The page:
YANGON — A group of Pathein students has been charged with defamation over a play containing jokes about military wives having affairs while their husbands are away fighting.
Nine students were in a court near the Ayeyarwady Region capital on Wednesday, where they were told they would face trial over the performance that was staged during a workshop promoting peace.
A local army lieutenant-colonel lodged the case because the play “could disgrace and destroy the image of the Tatmadaw” and their families, police officer Zaw Min Tun said.
Video footage of the January 9 performance has gone viral.
In one scene, an army wife says she supports war because “my husband has been away fighting for a long time… so I can have affairs freely as I like”.
The trial starts in a fortnight, with the case adding to concerns about freedom of speech in Myanmar since a civilian government, led by Daw Aung San Suu Kyi, came to power.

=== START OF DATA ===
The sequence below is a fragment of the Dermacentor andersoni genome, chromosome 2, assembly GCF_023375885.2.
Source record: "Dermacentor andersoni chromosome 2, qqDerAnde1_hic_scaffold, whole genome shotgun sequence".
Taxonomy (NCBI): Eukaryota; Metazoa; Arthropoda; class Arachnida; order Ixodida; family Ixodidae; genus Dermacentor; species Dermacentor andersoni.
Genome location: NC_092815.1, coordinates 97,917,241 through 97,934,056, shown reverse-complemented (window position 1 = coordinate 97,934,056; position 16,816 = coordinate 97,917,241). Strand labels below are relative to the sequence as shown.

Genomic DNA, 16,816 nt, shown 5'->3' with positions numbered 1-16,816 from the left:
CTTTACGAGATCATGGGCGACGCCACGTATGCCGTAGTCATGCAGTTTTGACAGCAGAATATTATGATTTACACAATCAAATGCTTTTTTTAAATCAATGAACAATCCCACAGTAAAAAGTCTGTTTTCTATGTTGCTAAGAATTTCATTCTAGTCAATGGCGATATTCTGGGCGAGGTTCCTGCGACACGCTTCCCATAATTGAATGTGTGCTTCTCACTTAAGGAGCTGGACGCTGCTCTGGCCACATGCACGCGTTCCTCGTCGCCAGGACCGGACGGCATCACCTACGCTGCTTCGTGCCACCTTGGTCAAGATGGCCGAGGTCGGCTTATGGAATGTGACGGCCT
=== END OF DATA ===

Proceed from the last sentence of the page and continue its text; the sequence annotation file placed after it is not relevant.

On Sunday, lawyers and journalists joined a Yangon protest demanding the government overturn the controversial section 66(d) of the Telecommunications Law, which criminalises online defamation. .
Days earlier UN rights envoy Yanghee Lee criticised the authorities for using the defamation law against people “merely for speaking their minds”.
Only seven prosecutions were brought under the controversial law in over two years under the previous government. Since Suu Kyi’s party took over in March last year there have been over 40.
Most recently, a local actress tried to use it against transgender beauty queen Myo Ko Ko San over insults posted on a celebrity gossip page.
“Democratic governments don’t imprison those who criticise or somehow ‘insult’ government officials or the military,” said Human Rights Watch Asia director Brad Adams.